In accordance with the teachings of the invention, an RFI and EMI filter 40 (hereafter "filter") is arranged around the microprocessor 26, the ROM 45, and NVM 46 and RAM 47 memory elements to shield the sensitive memory elements and the microprocessor from extraneous RFI and EMI signals. The filter 40 is selectively positioned under the electronic trip unit 16 in the manner best seen by referring now to the circuit interrupter 10 depicted in FIG. 3. Prior to arranging the electronic trip unit 16 within the recess 39 (formed within the circuit interrupter cover 12), the filter 40 is first inserted within the recess. As described in U.S. Pat. No. 4,884,048, transformer pin connectors 49 extend up through the bottom of the recess 39 and a rectangular slot 50 is formed therein for providing electrical connection with electrical components contained within the circuit interrupter cover. The bottom 43 of the RFI filter 40 accordingly contains openings 43A to receive the transformer pin connectors within the circuit board 38. To effectively shield the sensitive electronic components contained within the printed circuit board 38, and without interfering with the visual access to the display 17 or digital access to the keypad 18, the RFI filter has the rectangular box-like configuration having opposing sidewalls 42A and endwalls 42B extending up from the bottom 43. Electrical conductivity is provided on the outside surface of the sidewalls and endwalls and on the outside bottom surface by the provision of a coating 44 that includes metal pigments such as silver, copper, nickel or aluminum. One example of an effective metallic coating is in the form of type 4900 silver conductive coating supplied from Chomerics Corporation. The shield is vacuum-formed from a thermoplastic material in an off-line operation and the metallic coating 44 is applied to the exterior surface of the sidewalls, endwalls and bottom. All openings are punch-formed after the coating 44 has been applied to ensure that no metal coating contacts the inside bottom 43 of the RFI and EMI filter or resides on the walls of the openings. This arrangement also ensures that none of the metal coating contacts the recess 39 which could cause electric circuit between the transformer pin connectors. The inner surfaces of the bottom 43 and the sidewalls 42A and endwalls 42B remain clear and uncoated to ensure additional electrical insulation to the electronic components contained within the printed circuit board 38. Besides providing excellent RFI and EMI shielding to the electronic trip unit, the filter 40 provides improved electrical isolation by virtue of the thermoplastic material. The heat generated within the trip unit is carried by the conductive coating 44 out to the sides of the circuit breaker cover in heat-sink fashion to provide cooling function to the trip unit during overload circuit conditions.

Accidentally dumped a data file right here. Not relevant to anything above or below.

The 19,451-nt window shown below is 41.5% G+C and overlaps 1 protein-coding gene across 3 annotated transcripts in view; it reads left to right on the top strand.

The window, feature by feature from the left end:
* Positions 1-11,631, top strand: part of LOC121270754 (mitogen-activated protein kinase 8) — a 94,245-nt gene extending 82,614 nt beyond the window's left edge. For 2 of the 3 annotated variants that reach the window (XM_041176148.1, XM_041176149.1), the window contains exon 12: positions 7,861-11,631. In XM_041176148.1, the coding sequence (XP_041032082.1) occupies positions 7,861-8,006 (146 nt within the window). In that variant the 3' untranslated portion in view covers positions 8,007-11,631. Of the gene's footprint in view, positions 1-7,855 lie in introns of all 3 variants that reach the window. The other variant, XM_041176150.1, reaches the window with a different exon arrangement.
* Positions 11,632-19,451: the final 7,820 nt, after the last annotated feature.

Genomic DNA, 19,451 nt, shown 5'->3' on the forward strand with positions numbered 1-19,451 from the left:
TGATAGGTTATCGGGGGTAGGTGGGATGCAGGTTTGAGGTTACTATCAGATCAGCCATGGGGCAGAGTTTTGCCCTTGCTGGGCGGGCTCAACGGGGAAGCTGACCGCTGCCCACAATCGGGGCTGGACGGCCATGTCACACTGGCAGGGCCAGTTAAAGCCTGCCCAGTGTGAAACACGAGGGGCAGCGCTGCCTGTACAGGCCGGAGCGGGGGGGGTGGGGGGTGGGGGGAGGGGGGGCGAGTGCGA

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|U.S. Classification||361/93.2, 307/91|
|International Classification||H05K9/00, H01H73/06, H01H71/12|
|Cooperative Classification||H05K9/0066, H01H2239/004, H01H71/123|
|European Classification||H05K9/00E, H01H71/12D|
|Mar 30, 1992||AS||Assignment|
Owner name: GENERAL ELECTRIC COMPANY
Free format text: ASSIGNMENT OF ASSIGNORS INTEREST.;ASSIGNORS:GOLDMAN, IRA B.;DEBIASI, MARK S.;BEDNARIK, EDWARD R.;REEL/FRAME:006075/0865
Effective date: 19920324
|Oct 1, 1997||FPAY||Fee payment|
Year of fee payment: 4
|Nov 6, 2001||REMI||Maintenance fee reminder mailed|
|Mar 15, 2002||FPAY||Fee payment|
Year of fee payment: 8
|Mar 15, 2002||SULP||Surcharge for late payment|
Year of fee payment: 7
|May 6, 2005||FPAY||Fee payment|
Year of fee payment: 12